A 10-Point Plan for Gear (Without Being Overwhelmed)

Ensuring Correct Use of Fall Protection Systems

Fall protection systems are composed of solid rails, wire rope rails, travel restraints (harnesses with lanyards to keep you away from the edge from which you can fall), and many more. Fall arrest is what workers usually mean when they say “tied-off – you have a harness, a lanyard, and an anchor point.

Correct Harness Use

The first thing that has to be done when using a harness is examining it. Look for indications of wear and tear everywhere, from straps to buckle to every plastic fitting and grommet. Also see the last date of inspection (the is usually indicated on the tag). If you are totally certain that the harness is in good shape, put it on and make adjustments as needed (never too loose nor too tight). Be sure to tuck the ends of your straps safely into the provided fasteners (anything that hangs around could get caught in something or loosened all the way).

Correct Lanyard Use

When choosing your lanyard, you must one easy question: how high from the lower level is my anchor point? Now take a look an see if it is properly attached. If you’re using a lanyard with a deceleration device, be sure that device is solidly attached to your D-ring so that proper deployment is assured. If you’re using a retractable, the casing has to be attached to the anchor point. A lanyard that looks like a bungee cord will be worn either way.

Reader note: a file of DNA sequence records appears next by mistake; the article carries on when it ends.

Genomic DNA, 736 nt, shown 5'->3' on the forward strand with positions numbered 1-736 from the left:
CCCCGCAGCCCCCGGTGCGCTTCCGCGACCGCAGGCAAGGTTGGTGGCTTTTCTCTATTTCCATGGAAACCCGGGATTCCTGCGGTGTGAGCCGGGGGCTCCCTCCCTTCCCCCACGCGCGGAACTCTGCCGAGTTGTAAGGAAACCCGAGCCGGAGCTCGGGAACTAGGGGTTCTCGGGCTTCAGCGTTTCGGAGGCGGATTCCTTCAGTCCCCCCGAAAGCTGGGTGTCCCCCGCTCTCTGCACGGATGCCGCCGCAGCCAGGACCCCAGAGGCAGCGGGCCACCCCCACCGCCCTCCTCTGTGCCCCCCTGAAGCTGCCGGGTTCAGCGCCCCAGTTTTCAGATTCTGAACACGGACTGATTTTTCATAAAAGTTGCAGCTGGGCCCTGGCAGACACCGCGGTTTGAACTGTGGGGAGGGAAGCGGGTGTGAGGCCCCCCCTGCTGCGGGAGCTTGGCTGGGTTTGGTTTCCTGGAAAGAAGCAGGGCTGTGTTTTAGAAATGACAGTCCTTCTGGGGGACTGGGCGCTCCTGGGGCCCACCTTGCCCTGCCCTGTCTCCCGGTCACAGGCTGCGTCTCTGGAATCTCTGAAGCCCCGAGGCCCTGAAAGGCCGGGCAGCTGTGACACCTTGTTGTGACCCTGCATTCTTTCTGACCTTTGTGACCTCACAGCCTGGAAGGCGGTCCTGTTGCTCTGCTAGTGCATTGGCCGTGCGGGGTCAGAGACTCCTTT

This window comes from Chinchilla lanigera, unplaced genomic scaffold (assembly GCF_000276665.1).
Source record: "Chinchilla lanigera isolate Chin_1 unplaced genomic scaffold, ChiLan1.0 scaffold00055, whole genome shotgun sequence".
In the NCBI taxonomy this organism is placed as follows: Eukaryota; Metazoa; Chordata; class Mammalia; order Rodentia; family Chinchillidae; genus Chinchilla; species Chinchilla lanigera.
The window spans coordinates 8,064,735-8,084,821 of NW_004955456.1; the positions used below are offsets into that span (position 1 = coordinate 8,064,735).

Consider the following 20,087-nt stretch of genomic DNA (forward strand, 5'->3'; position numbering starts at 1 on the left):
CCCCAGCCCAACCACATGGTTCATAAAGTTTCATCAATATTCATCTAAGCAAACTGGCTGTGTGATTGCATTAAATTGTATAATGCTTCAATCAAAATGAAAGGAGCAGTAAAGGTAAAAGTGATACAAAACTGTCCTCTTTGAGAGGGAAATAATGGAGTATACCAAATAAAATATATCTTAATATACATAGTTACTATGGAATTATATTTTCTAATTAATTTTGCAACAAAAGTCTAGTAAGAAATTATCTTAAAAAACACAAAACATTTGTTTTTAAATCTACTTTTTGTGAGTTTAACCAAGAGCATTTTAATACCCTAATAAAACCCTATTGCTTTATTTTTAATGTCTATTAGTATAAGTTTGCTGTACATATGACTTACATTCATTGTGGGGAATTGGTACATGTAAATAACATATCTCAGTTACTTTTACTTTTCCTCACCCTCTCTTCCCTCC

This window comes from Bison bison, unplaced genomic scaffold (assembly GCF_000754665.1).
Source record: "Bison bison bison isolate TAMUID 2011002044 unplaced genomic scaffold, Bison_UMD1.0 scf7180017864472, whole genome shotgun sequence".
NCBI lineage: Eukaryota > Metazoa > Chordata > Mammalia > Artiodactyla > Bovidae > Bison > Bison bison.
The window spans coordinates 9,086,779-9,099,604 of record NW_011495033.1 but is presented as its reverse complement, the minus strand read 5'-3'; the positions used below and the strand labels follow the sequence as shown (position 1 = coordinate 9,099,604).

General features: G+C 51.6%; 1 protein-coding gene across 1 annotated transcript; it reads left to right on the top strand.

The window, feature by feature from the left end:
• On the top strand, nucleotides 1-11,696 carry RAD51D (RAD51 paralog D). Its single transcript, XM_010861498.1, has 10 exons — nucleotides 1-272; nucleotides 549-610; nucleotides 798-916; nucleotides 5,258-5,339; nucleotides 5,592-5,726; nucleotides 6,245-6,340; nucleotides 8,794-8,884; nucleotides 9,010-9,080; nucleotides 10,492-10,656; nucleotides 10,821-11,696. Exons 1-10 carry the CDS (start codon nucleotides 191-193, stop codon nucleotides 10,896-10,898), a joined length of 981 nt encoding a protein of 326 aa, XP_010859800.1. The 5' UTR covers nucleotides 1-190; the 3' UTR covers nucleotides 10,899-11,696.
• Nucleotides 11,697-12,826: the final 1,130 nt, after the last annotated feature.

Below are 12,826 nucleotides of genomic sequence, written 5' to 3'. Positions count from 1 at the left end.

Proper Anchor Point

As per OSHA guidelines, anchors used in fall arrest systems must have a minimum capacity of 5,000 pounds for every attached person. Except in cases where you have structural steel or an engineered anchor point (as an aerial lift, for example), you must be aware that the anchor point will hold. Of course, this should be done by no less than a registered professional engineer. When it comes to safety, it’s always all or nothing. And if you want to be safe all the way, you should only trust certified experts.

Proper Fall Clearance

On top of that, your anchor point has to restrict your free-fall distance to a mere 6 feet or less. Say you’re tied up around the feet, and your lanyard is 6 feet long and has a deceleration device. You need to freefall past 10 feet for that deceleration device to engage (6 feet for the length of the lanyard and 4 feet for the distance between your feet and the D-ring). The forces can be damaging enough to your body’s internal organs. Hence, the anchor point must at least level with the D-ring. If this isn’t possible, other alternatives have to be considered, such as retractable lanyards, railings, and more.

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